England rolls out 'Test and Trace' program to combat COVID-19

The program aims to notify people after they've come in close contact with someone who tested positive.

England rolls out 'Test and Trace' program to combat COVID-19
Sean Gallup / Getty
  • The program currently involves 25,000 contract tracers who are capable of tracing 10,000 contacts per day.
  • Participation in the program is voluntary, though officials said it may become mandatory if necessary.
  • The program will eventually include a smartphone app that records who you've come in close proximity to.

England started a test-and-trace program on Thursday that aims to contain the spread of COVID-19 as the nation eases its lockdown.

Under the new program, anyone who tests positive for COVID-19 will be contacted by staff with the National Health Services (NHS), and they'll be asked to share the contact information of people with whom they've recently come in contact. People who've crossed paths with someone who tested positive for COVID-19 will be asked to self-isolate for 14 days.

"As we move to the next stage of our fight against coronavirus, we will be able to replace national lockdowns with individual isolation and, if necessary, local action where there are outbreaks," U.K. Health Secretary Matt Hancock said in a statement. "This new system will help us keep this virus under control while carefully and safely lifting the lockdown nationally."

TIMOTHY A. CLARY / Getty

Hancock said the program will be voluntary at first, but that the government will make it mandatory if "that's what it takes."

"If we don't collectively make this work, the only way forward is to keep the lockdown," he said. "The more people who follow the instructions, the safer we can be and the faster we can lift the lockdown."

The NHS wants people who are experiencing symptoms to visit nhs.uk/conditions/coronavirus-covid-19. The agency also wants to automate its Test and Trace program through the NHS COVID-19 app, which is currently being tested by more than 52,000 people on the Isle of Wight. If the test on the Isle of Wight is successful, the app is expected to be available for the rest of England in June.

How the contact-tracing app works

The app doesn't ask for names or personal information, except for a partial postal code. Rather, each user's phone is assigned a randomized identifier number that's transmitted to a centralized database. The app doesn't do much else, besides ask users how they're feeling each day.

Other governments have already been using digital contact tracing apps to limit the spread of COVID-19. South Korea, for example, made a tracing app mandatory for new arrivals to the country, and people who violate quarantine are required to wear location-tracking bracelets. As of May 29, South Korea has reported less than 300 deaths. The U.K. has suffered more than 40,000.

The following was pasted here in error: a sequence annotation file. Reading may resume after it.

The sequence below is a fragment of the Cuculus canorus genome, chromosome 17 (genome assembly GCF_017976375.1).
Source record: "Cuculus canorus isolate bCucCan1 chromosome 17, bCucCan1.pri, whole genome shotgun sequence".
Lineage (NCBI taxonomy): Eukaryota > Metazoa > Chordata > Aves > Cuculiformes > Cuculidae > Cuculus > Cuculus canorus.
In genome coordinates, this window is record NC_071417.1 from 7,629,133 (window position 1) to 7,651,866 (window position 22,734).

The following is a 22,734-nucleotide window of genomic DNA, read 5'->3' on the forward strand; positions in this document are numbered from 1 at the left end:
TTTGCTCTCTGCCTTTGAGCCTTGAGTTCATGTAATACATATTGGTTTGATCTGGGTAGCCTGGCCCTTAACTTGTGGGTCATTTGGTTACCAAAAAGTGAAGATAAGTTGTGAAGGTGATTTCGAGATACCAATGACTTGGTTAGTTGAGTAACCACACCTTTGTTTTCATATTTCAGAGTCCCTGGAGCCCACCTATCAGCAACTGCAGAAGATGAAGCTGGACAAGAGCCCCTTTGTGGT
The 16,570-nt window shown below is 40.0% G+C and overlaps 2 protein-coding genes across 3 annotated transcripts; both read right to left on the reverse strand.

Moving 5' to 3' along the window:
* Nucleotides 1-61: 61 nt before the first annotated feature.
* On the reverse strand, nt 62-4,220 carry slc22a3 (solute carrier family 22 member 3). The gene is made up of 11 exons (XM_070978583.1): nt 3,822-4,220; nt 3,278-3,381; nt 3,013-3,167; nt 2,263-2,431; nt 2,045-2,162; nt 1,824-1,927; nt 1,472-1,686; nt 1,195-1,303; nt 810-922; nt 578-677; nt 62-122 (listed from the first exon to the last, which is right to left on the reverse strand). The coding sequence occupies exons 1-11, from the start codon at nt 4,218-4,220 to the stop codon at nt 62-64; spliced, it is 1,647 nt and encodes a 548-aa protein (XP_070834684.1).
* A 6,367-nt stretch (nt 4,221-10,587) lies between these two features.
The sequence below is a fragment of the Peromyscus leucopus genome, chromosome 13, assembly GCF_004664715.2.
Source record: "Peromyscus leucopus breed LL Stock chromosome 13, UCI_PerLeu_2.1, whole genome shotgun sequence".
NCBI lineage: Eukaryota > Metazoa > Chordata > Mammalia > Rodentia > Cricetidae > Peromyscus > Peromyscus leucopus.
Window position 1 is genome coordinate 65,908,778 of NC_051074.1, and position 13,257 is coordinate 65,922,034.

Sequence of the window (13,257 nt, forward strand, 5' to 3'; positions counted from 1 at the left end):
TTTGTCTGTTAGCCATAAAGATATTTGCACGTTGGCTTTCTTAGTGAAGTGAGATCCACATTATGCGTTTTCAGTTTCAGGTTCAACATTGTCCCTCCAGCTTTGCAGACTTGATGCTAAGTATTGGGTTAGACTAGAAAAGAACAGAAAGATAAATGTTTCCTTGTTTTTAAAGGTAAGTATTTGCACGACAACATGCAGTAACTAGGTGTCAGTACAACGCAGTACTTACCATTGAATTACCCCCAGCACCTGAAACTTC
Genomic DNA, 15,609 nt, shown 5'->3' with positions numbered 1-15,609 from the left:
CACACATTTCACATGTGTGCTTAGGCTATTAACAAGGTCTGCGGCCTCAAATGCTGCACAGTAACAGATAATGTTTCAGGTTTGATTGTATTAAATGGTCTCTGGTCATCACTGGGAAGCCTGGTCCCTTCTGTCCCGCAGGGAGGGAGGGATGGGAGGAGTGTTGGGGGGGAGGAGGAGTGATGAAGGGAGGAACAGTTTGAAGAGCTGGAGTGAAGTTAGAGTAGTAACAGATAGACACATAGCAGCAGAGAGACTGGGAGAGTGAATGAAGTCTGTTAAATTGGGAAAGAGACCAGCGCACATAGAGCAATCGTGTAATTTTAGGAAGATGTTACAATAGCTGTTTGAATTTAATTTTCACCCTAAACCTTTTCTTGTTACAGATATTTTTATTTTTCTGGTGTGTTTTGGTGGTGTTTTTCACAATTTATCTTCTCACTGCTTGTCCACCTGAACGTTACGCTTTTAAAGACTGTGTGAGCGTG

Privacy concerns

Manual contact tracing has been used for decades to help contain viruses — the NHS describes it as a "tried and tested method used to slow down the spread of infectious diseases." But the prospect of digital contact tracing has raised concerns for privacy advocates who question how governments and private companies might use the technology.

Speaking about the new NHS app, Ian Levy, the technical director of the National Cyber Security Centre (NCSC), told Wired U.K.:

"In theory, that's a privacy risk, but it's only stored on the NHS app system and there's no way to link device 123456 to 'Ian Levy' or a particular place," Levy said. "If you discover that my app ID is 123456, there are some theoretical things you can do to try to understand my contacts if you've followed me round. But if you've followed me round, you've probably seen my contacts anyway."

In the U.S., federal officials haven't indicated that they're developing a national contact-tracing app. But several states — Alabama, North Dakota, and South Carolina — are working individually with Apple and Google to implement their own contact-tracing apps.

Similar to the NHS app, Apple and Google's system uses Bluetooth signals to record when users come in close proximity with each other. The companies said their system won't collect users' personal information.

Apple and Google develop the contact-tracing apps themselves. Rather, they've made the technology available so that individual health agencies to do so. In addition to the three U.S. states, 22 countries have also signed on to use Apple and Google's system.

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